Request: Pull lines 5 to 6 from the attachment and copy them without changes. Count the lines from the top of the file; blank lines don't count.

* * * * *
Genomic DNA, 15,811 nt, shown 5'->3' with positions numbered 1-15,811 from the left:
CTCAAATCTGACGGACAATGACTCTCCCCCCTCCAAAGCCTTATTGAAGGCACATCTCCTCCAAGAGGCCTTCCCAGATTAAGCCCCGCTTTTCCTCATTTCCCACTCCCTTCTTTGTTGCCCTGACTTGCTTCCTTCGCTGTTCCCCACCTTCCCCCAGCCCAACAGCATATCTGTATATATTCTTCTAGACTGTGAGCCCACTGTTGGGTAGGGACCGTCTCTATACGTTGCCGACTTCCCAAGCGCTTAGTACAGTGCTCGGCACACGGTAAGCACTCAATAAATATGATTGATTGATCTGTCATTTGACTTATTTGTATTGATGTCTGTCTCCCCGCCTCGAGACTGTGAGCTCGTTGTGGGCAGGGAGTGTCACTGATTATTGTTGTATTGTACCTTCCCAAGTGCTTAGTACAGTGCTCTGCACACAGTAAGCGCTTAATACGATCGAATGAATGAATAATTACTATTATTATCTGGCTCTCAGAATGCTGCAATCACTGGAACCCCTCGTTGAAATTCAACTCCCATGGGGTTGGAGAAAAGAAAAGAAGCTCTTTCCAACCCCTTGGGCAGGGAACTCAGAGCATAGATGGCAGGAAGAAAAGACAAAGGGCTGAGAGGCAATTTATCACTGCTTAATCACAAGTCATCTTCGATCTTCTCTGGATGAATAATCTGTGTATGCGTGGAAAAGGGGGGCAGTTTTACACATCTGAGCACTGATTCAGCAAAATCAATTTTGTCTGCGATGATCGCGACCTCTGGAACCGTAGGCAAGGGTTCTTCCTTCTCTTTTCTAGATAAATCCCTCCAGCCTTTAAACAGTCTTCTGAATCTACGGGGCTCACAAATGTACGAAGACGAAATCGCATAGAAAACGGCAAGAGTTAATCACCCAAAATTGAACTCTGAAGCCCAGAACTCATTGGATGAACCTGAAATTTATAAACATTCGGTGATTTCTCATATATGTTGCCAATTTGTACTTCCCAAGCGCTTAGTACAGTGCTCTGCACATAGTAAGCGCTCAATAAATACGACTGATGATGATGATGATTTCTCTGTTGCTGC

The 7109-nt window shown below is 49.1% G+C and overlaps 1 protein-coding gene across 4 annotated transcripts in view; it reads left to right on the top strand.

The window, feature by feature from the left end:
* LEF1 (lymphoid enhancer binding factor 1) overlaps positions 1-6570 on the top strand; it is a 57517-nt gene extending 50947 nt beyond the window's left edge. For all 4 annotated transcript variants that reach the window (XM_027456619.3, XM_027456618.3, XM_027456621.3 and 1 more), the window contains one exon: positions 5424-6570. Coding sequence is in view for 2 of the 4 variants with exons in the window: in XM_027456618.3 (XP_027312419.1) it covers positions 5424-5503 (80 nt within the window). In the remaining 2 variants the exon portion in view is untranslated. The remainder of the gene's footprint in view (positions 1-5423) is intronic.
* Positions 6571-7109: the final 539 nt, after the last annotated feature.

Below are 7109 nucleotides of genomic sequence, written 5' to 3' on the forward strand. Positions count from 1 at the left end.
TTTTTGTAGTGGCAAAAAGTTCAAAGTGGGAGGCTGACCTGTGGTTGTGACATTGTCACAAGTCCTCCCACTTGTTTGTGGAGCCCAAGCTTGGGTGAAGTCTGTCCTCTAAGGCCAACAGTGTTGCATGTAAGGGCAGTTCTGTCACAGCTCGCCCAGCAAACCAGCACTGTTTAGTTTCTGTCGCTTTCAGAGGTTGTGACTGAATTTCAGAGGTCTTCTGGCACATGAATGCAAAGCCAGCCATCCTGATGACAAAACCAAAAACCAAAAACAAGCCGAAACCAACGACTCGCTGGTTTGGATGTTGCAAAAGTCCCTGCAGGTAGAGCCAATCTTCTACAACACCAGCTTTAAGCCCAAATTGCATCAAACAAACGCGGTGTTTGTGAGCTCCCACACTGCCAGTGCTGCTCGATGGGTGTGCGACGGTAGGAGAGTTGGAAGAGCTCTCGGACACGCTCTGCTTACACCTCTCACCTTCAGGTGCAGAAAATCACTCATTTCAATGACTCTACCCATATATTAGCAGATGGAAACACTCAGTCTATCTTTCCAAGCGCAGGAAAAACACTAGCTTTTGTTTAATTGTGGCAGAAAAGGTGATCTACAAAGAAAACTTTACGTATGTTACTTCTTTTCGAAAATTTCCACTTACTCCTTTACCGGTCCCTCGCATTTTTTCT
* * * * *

* LEF1 (lymphoid enhancer binding factor 1) overlaps positions 1-6570 on the top strand; it is a 57517-nt gene extending 50947 nt beyond the window's left edge. For all 4 annotated transcript variants that reach the window (XM_027456619.3, XM_027456618.3, XM_027456621.3 and 1 more), the window contains one exon: positions 5424-6570. Coding sequence is in view for 2 of the 4 variants with exons in the window: in XM_027456618.3 (XP_027312419.1) it covers positions 5424-5503 (80 nt within the window). In the remaining 2 variants the exon portion in view is untranslated. The remainder of the gene's footprint in view (positions 1-5423) is intronic.
* Positions 6571-7109: the final 539 nt, after the last annotated feature.